Japan’s central government is set to push back a July 2021 deadline for cities/prefectures and their preferred partners to build and host casino resorts, according to reports from local news outlets.
An announcement on the issue is expected to be made as early as Friday, October 9. It is believed that a delay in the application process was due to the many disruptions caused by the Covid-19 pandemic as well as the snowballing casino bribery scandal that shook Japan’s political elite earlier this year.
Japan offers three licenses for three integrated resorts with casinos and had previously set a July 2021 deadline for bids and development plans from interested cities and their selected casino developers and operators. Japan’s three largest cities – Tokyo, Yokohama, and Osaka – as well as smaller ones including Nagasaki and Wakayama were among those to have expressed interest in hosting properties of this kind.
Integrated resorts are a hugely popular concept in Asia. The properties feature hotels, entertainment venues, conference and convention facilities, casinos, and various attractions, among other amenities. The Japanese government sees these as a significant means for bolstering domestic and international tourism and generating much needed new tax revenues.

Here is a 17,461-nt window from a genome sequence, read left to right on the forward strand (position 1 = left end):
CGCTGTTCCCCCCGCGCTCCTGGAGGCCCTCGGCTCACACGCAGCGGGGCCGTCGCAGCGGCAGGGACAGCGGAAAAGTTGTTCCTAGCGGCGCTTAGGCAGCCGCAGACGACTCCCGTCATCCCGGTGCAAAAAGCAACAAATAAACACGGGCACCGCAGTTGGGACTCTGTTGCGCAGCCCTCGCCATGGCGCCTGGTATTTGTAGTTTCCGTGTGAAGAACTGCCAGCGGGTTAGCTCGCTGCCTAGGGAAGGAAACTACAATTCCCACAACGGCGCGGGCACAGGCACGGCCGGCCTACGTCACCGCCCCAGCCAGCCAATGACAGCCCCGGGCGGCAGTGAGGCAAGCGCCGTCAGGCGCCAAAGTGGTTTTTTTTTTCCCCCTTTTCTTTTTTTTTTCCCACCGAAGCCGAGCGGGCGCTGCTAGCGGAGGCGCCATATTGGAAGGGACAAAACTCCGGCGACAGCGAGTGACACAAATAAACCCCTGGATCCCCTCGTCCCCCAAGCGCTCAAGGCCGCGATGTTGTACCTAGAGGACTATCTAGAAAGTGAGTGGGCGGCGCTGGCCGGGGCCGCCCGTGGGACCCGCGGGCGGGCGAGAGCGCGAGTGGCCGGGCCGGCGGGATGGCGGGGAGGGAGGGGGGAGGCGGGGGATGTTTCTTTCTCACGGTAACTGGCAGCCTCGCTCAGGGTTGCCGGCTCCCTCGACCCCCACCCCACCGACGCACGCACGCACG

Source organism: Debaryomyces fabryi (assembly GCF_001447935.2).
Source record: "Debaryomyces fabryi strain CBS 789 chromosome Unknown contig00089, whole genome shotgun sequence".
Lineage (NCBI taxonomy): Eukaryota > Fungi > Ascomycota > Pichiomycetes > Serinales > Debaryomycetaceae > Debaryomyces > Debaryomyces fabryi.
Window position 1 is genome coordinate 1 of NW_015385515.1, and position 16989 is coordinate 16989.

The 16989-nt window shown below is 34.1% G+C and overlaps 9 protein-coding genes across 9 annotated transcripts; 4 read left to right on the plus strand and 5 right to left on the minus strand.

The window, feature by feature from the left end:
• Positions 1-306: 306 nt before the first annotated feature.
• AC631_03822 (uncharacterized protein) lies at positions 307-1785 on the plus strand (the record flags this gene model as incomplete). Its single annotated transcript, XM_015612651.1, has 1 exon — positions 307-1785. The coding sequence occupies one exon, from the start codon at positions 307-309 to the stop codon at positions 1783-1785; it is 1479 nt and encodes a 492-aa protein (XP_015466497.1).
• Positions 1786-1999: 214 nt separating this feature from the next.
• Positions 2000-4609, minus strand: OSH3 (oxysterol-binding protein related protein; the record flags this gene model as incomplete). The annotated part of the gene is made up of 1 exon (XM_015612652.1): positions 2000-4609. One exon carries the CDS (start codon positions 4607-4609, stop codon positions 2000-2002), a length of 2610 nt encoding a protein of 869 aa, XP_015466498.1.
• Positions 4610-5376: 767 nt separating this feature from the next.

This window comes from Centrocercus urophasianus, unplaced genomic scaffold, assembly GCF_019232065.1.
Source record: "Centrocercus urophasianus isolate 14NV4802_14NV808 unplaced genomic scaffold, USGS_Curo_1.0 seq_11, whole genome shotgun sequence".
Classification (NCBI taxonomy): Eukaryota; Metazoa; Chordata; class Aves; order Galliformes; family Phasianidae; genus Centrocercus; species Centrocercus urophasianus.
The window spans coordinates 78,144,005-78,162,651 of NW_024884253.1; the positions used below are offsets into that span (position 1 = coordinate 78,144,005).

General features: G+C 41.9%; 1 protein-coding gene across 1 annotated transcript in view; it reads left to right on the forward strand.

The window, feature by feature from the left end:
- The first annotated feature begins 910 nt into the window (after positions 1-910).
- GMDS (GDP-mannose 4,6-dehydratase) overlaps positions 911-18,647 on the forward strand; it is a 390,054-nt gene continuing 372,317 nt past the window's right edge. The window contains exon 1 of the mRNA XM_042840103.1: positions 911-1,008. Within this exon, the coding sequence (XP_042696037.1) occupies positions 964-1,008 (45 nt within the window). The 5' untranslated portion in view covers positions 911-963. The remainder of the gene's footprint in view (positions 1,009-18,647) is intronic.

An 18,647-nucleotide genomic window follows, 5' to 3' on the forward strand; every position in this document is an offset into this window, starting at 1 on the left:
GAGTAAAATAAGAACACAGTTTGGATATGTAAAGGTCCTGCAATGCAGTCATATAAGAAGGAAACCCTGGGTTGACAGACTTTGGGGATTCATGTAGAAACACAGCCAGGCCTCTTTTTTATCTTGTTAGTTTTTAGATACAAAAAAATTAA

License Application Window to Open in Fall 2021
According to multiple news reports from recent days, the government will push back the opening of the window for accepting bids from interested cities and operators from January 2021 to the fall of 2021.
Under original plans, Japanese cities would have been able to submit their casino resort bids between January 2021 and the end of July of that year. The deadline is now expected to be pushed back to some time next year.
Sources said that the delay in the license application process was caused by the Covid-19 pandemic which disrupted every aspect of economy and society.
It is also understood that the bribery scandal involving House of Representatives lawmaker Tsukasa Akimoto and the confusion following his initial arrest late last year and his recent rearrest have also contributed to the government’s decision to delay the start of the license application process.
Mr. Akimoto was arrested in December 2019 for allegedly taking bribes from Chinese sports lottery firm 500.com to spearhead its bid to build a casino in Japan. The lawmaker was in charge of a government effort to introduce casino gambling in the country. He repeatedly denied any wrongdoing.
He was released on bail in February and was rearrested in late August on suspicion of witness tampering. Mr. Akimoto was believed to have asked acquaintances to offer money to former 500.com advisors in exchange for false court testimony in relation to his bribery case.
The uncertainties surrounding Japan’s casino licensing process have prompted US casino operator Las Vegas Sands to end its plans to build a resort in Japan. The expected delay could probably result in more companies leaving the race.
Japan’s first integrated resorts were expected to open doors in mid-2025, but as the host city/casino operator selection process is now being delayed, it is hard to tell when the country will have its first proper land-based gambling venues.
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